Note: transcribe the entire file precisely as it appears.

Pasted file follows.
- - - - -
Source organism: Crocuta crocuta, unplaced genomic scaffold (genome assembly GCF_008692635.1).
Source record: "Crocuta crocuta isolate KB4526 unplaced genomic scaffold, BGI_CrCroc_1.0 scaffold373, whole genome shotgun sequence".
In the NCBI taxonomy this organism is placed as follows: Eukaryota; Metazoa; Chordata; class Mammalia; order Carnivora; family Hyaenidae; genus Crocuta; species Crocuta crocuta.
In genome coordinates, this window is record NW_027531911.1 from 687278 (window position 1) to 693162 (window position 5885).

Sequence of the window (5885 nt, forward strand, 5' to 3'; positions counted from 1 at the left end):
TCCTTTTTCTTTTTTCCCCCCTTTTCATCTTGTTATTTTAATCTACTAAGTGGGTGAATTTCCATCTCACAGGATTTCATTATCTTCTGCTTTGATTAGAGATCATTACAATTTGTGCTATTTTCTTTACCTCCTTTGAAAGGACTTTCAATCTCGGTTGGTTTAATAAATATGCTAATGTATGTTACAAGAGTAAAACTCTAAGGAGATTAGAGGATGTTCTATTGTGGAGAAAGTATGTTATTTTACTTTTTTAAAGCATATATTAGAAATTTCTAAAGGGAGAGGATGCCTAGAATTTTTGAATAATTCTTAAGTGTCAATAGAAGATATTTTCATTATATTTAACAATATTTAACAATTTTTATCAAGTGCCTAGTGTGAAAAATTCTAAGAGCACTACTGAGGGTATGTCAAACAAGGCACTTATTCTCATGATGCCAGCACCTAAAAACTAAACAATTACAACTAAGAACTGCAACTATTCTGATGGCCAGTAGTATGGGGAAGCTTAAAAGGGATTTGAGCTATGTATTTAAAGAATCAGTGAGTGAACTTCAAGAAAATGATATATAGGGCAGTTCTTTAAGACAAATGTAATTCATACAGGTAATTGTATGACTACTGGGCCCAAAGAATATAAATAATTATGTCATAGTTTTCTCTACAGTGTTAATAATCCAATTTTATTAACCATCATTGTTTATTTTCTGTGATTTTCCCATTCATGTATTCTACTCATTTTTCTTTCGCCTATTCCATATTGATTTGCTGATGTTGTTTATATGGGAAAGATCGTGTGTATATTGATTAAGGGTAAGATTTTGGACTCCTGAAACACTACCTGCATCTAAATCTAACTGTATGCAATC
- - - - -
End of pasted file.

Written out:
Source organism: Crocuta crocuta, unplaced genomic scaffold (genome assembly GCF_008692635.1).
Source record: "Crocuta crocuta isolate KB4526 unplaced genomic scaffold, BGI_CrCroc_1.0 scaffold373, whole genome shotgun sequence".
In the NCBI taxonomy this organism is placed as follows: Eukaryota; Metazoa; Chordata; class Mammalia; order Carnivora; family Hyaenidae; genus Crocuta; species Crocuta crocuta.
In genome coordinates, this window is record NW_027531911.1 from 687278 (window position 1) to 693162 (window position 5885).

Sequence of the window (5885 nt, forward strand, 5' to 3'; positions counted from 1 at the left end):
TCCTTTTTCTTTTTTCCCCCCTTTTCATCTTGTTATTTTAATCTACTAAGTGGGTGAATTTCCATCTCACAGGATTTCATTATCTTCTGCTTTGATTAGAGATCATTACAATTTGTGCTATTTTCTTTACCTCCTTTGAAAGGACTTTCAATCTCGGTTGGTTTAATAAATATGCTAATGTATGTTACAAGAGTAAAACTCTAAGGAGATTAGAGGATGTTCTATTGTGGAGAAAGTATGTTATTTTACTTTTTTAAAGCATATATTAGAAATTTCTAAAGGGAGAGGATGCCTAGAATTTTTGAATAATTCTTAAGTGTCAATAGAAGATATTTTCATTATATTTAACAATATTTAACAATTTTTATCAAGTGCCTAGTGTGAAAAATTCTAAGAGCACTACTGAGGGTATGTCAAACAAGGCACTTATTCTCATGATGCCAGCACCTAAAAACTAAACAATTACAACTAAGAACTGCAACTATTCTGATGGCCAGTAGTATGGGGAAGCTTAAAAGGGATTTGAGCTATGTATTTAAAGAATCAGTGAGTGAACTTCAAGAAAATGATATATAGGGCAGTTCTTTAAGACAAATGTAATTCATACAGGTAATTGTATGACTACTGGGCCCAAAGAATATAAATAATTATGTCATAGTTTTCTCTACAGTGTTAATAATCCAATTTTATTAACCATCATTGTTTATTTTCTGTGATTTTCCCATTCATGTATTCTACTCATTTTTCTTTCGCCTATTCCATATTGATTTGCTGATGTTGTTTATATGGGAAAGATCGTGTGTATATTGATTAAGGGTAAGATTTTGGACTCCTGAAACACTACCTGCATCTAAATCTAACTGTATGCAATC